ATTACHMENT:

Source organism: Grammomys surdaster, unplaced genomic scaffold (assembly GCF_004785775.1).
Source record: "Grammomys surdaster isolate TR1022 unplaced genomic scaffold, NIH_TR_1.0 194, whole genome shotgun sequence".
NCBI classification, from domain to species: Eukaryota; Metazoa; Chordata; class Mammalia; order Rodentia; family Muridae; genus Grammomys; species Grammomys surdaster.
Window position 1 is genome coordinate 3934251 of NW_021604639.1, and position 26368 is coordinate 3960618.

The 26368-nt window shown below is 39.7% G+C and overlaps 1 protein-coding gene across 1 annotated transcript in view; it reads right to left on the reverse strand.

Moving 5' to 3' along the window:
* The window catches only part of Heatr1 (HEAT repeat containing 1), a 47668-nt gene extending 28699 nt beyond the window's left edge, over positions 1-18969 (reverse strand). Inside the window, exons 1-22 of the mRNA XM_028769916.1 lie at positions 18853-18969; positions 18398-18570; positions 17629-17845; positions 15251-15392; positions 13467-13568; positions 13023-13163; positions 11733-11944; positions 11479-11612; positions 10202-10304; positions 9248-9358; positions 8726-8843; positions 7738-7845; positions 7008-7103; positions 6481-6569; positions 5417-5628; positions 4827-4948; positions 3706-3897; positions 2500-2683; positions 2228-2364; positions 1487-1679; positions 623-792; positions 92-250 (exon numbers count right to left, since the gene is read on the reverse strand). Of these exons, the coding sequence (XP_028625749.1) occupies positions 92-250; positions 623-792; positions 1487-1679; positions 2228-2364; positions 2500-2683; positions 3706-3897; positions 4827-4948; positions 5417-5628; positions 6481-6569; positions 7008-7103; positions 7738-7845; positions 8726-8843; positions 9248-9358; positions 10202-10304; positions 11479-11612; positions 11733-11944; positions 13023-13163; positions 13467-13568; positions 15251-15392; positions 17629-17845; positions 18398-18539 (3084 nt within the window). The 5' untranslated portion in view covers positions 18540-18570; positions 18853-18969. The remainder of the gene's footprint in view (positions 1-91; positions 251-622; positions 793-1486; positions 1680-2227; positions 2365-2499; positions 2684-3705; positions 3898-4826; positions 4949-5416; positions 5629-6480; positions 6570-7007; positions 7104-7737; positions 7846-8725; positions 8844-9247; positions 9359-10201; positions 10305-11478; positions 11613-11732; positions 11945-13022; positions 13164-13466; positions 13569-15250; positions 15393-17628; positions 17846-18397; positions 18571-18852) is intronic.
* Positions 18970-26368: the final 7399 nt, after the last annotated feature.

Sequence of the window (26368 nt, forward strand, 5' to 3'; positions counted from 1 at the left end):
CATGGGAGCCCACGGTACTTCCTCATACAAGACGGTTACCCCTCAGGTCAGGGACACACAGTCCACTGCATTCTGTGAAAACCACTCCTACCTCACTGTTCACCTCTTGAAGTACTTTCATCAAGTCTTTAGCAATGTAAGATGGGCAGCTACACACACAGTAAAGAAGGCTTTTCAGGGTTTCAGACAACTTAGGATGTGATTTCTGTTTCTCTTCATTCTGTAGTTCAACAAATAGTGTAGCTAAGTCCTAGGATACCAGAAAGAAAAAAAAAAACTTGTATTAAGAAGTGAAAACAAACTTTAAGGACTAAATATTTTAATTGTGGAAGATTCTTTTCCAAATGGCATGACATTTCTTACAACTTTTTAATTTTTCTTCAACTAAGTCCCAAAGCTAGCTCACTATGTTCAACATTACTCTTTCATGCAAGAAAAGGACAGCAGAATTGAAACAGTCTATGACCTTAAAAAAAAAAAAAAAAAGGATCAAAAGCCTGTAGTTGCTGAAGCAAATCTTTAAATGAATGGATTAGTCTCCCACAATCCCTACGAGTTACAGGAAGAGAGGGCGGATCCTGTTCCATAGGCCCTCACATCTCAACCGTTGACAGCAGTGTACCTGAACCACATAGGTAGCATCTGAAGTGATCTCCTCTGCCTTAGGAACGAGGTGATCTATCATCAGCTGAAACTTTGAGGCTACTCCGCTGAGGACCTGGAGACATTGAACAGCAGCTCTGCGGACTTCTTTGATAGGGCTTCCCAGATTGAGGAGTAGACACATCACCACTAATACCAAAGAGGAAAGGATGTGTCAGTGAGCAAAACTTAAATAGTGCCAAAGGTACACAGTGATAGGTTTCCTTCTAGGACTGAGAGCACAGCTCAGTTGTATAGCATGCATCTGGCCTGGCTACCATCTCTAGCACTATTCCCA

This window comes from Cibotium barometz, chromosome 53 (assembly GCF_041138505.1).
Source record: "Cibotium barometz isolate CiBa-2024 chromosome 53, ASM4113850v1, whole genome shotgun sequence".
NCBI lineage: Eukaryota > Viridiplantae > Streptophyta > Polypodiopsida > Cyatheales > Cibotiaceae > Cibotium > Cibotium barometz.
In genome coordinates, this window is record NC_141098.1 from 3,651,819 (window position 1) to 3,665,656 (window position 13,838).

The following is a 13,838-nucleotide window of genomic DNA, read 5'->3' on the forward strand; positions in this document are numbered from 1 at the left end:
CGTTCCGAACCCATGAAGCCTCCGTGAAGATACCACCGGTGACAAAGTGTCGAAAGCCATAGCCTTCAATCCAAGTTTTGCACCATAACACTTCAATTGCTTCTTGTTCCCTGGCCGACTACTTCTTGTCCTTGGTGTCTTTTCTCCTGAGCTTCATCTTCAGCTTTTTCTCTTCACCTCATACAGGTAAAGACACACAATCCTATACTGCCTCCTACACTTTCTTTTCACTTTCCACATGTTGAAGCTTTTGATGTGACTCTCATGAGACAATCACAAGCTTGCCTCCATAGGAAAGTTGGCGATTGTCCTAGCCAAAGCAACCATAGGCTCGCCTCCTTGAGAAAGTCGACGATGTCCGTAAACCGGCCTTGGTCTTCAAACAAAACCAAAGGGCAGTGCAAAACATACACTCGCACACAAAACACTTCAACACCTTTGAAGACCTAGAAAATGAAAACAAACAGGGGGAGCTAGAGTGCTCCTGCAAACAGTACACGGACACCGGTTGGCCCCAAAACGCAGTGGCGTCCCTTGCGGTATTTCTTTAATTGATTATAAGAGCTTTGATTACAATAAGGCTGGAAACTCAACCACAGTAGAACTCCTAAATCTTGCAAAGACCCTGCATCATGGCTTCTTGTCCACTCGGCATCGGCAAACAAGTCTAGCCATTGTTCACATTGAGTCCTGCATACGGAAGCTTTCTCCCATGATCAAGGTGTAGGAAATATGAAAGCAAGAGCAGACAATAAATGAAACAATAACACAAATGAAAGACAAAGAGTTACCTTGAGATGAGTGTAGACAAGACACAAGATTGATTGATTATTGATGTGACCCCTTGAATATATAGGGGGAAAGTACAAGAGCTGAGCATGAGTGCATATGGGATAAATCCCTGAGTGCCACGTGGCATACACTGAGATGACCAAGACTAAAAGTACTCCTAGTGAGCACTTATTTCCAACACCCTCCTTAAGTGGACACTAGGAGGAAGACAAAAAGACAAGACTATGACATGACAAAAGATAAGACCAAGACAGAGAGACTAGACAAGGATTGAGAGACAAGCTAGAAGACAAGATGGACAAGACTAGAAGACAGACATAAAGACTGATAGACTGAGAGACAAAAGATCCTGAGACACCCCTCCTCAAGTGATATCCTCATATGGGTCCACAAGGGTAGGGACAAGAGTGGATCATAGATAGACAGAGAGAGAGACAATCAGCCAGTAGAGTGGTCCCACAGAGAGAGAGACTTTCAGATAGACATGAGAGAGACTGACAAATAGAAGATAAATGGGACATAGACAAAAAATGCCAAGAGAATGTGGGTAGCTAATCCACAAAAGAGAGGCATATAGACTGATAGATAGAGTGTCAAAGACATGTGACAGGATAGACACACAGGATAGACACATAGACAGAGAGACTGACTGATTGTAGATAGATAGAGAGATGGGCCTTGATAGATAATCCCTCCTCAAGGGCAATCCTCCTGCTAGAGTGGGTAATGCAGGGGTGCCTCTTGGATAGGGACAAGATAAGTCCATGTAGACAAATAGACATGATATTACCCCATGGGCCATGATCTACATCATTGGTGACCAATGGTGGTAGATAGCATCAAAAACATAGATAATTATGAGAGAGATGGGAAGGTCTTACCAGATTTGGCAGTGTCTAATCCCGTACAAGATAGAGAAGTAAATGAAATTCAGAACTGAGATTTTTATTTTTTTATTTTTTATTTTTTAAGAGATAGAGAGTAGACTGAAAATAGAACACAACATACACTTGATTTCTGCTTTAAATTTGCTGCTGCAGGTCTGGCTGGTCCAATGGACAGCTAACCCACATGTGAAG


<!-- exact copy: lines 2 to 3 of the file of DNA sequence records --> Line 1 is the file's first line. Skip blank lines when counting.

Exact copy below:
Source record: "Grammomys surdaster isolate TR1022 unplaced genomic scaffold, NIH_TR_1.0 194, whole genome shotgun sequence".
NCBI classification, from domain to species: Eukaryota; Metazoa; Chordata; class Mammalia; order Rodentia; family Muridae; genus Grammomys; species Grammomys surdaster.